Understanding The Disorder
Vocal Fold Lesions
The term “vocal fold lesion” is a general term for a growth on the vocal folds, and refers to vocal nodules, vocal polyps, and vocal cysts. Vocal fold lesions may be associated with phonotrauma.
Normal vocal behaviors used in excess, leading to vocal fold injury (e.g., excessive loudness or cough)
Abnormal vocal behaviors that cause stress or injury to the vocal folds (e.g., excess tension while speaking)
Normal voice behavior that takes its toll with time (e.g., singer after many years of performing)
Vocal Fold Lesions Disrupt Vocal Fold Closure and Vibration
Regardless of type, benign vocal fold lesions – nodules, polyps, or cysts – cause hoarseness by disrupting the ability of the vocal folds to close together and vibrate.
Is Key to Diagnosis Stroboscopy is a special way of looking at the vocal folds with a rapidly flashing light, which permits evaluation of vocal fold vibration. Stroboscopic examination of the vocal fold lesion(s) is essential for accurate diagnosis and successful treatment. Determining the type of vocal fold lesion(s) is important since some respond well to voice therapy alone while others may require surgical removal.
The most common symptom of a benign vocal fold lesion is a change in voice quality, ranging from mild to severe. The voice can be affected during speaking, singing or both. Often, hoarseness will be associated with an increased effort to talk and subsequent fatigue or tiring of the voice with continued use.
Common Symptoms Associated with Benign Vocal Fold Lesions
- Vocal fatigue
- Unreliable voice
- Low pitched, gravelly voice
- Voice breaks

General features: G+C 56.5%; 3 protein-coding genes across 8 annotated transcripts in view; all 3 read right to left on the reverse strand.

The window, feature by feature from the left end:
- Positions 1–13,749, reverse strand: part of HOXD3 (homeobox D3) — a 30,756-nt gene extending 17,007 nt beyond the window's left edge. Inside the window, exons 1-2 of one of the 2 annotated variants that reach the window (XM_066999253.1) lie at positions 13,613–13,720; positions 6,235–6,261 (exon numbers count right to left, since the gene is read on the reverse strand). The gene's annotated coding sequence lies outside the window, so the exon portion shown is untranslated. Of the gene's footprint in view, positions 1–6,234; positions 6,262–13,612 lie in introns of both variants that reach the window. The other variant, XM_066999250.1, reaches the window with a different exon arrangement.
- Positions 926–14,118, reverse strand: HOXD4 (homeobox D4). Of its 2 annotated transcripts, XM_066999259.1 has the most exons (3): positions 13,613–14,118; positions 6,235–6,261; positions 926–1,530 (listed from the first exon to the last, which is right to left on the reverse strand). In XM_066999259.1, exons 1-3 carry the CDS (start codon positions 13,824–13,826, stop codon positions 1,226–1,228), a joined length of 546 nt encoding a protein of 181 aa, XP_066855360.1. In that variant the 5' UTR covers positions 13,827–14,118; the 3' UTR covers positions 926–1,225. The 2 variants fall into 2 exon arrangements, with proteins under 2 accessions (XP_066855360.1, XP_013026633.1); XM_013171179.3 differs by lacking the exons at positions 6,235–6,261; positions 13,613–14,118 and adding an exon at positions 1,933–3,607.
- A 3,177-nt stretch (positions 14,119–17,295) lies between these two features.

- Airy or breathy voice
- Inability to sing in a high, soft voice - Hoarse and rough quality
- Extra force needed for loud voice
Symptoms in patients with vocal fold lesions persist. Although symptoms may sometimes increase and decrease depending on accompanying inflammation, they do not go away on their own.
How is the diagnosis of a benign vocal fold lesion made?
1. Patient History a. A history of how the voice problem started and an evaluation of voice and speaking behaviors are important steps in the diagnosis of benign vocal fold lesions.
2. Stroboscopy is Key to Diagnosis a. Careful examination of the vocal folds is essential for making the diagnosis of a benign vocal fold lesion. Examination is typically performed using a rigid or flexible laryngoscope with a stroboscopic light source.
3. Investigation for Other Associated Abnormalities
The diagnostic process should also focus on looking for important associated factors, such as:
- Side effects of medications (e.g., diuretics and antihistamines)
All treatments are aimed at restoring functional voice abilities. Treatment often includes one or more of the following: speaking voice therapy, singing voice therapy, phonomicrosurgery (surgery on the vocal folds), medication, voice rest.
- Treatment should be reserved for patients with functional limitations of their voice (e.g. voice loss, vocal fatigue, change or limitation in singing voice, etc.) who thus have the motivation to improve voice.
- Often, when a patient notes mild hoarseness but no significant functional limitations or abnormalities, he or she only wants to know if the hoarseness is due to a cancer. If the hoarseness is due to a benign vocal fold lesion, then pursuing no treatment at all is a reasonable approach.
The decision on which treatment to use and in which sequence to proceed is highly complex and should be decided jointly by the voice care team (laryngologist, voice-specialized speech-language pathologist) and patient, based on the individual case.
Voice therapy helps the patient improve vocal symptoms through techniques geared at improving the way the body (muscles, lungs etc.) work together to create voice. These techniques include strategies to reduce phonotrauma, with the additional goal to prevent future injuries to the vocal folds.
Surgery Has High Success Rate
Surgery for benign vocal fold lesion(s) can be highly successful when performed with precise phonomicrosurgical techniques and followed by specialized post-operative voice therapy. As with all surgery, risk is balanced by benefit – the relief of functional voice limitations – and can be ameliorated by proper planning for surgery and postsurgical care.